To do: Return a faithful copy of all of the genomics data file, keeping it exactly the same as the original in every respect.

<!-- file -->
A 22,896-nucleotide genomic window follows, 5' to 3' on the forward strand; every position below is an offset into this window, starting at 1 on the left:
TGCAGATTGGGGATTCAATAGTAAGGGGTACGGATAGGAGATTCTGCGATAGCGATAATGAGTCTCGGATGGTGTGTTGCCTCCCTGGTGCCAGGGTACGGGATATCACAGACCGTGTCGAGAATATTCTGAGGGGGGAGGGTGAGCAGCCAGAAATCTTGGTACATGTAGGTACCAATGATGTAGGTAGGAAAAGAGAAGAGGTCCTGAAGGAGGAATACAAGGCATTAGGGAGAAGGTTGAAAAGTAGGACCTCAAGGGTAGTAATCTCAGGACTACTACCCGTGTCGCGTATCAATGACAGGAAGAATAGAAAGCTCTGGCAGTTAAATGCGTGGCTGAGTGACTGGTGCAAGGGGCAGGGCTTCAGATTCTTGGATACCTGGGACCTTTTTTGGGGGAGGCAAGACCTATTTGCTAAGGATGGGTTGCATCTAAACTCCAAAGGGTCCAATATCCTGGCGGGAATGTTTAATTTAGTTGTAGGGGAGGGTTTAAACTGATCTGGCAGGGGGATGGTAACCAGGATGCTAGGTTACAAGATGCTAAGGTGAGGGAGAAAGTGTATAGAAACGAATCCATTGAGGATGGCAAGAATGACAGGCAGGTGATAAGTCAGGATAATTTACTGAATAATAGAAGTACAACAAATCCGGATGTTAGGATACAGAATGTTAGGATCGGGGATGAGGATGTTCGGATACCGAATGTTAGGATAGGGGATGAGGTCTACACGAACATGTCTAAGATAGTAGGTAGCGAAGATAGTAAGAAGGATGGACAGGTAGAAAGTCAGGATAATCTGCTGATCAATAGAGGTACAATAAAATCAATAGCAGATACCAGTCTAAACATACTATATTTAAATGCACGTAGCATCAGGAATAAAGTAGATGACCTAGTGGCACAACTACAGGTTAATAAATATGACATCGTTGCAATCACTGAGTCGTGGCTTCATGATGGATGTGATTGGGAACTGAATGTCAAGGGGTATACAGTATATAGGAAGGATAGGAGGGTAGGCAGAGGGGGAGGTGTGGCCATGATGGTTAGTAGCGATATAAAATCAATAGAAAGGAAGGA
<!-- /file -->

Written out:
A 22,896-nucleotide genomic window follows, 5' to 3' on the forward strand; every position below is an offset into this window, starting at 1 on the left:
TGCAGATTGGGGATTCAATAGTAAGGGGTACGGATAGGAGATTCTGCGATAGCGATAATGAGTCTCGGATGGTGTGTTGCCTCCCTGGTGCCAGGGTACGGGATATCACAGACCGTGTCGAGAATATTCTGAGGGGGGAGGGTGAGCAGCCAGAAATCTTGGTACATGTAGGTACCAATGATGTAGGTAGGAAAAGAGAAGAGGTCCTGAAGGAGGAATACAAGGCATTAGGGAGAAGGTTGAAAAGTAGGACCTCAAGGGTAGTAATCTCAGGACTACTACCCGTGTCGCGTATCAATGACAGGAAGAATAGAAAGCTCTGGCAGTTAAATGCGTGGCTGAGTGACTGGTGCAAGGGGCAGGGCTTCAGATTCTTGGATACCTGGGACCTTTTTTGGGGGAGGCAAGACCTATTTGCTAAGGATGGGTTGCATCTAAACTCCAAAGGGTCCAATATCCTGGCGGGAATGTTTAATTTAGTTGTAGGGGAGGGTTTAAACTGATCTGGCAGGGGGATGGTAACCAGGATGCTAGGTTACAAGATGCTAAGGTGAGGGAGAAAGTGTATAGAAACGAATCCATTGAGGATGGCAAGAATGACAGGCAGGTGATAAGTCAGGATAATTTACTGAATAATAGAAGTACAACAAATCCGGATGTTAGGATACAGAATGTTAGGATCGGGGATGAGGATGTTCGGATACCGAATGTTAGGATAGGGGATGAGGTCTACACGAACATGTCTAAGATAGTAGGTAGCGAAGATAGTAAGAAGGATGGACAGGTAGAAAGTCAGGATAATCTGCTGATCAATAGAGGTACAATAAAATCAATAGCAGATACCAGTCTAAACATACTATATTTAAATGCACGTAGCATCAGGAATAAAGTAGATGACCTAGTGGCACAACTACAGGTTAATAAATATGACATCGTTGCAATCACTGAGTCGTGGCTTCATGATGGATGTGATTGGGAACTGAATGTCAAGGGGTATACAGTATATAGGAAGGATAGGAGGGTAGGCAGAGGGGGAGGTGTGGCCATGATGGTTAGTAGCGATATAAAATCAATAGAAAGGAAGGA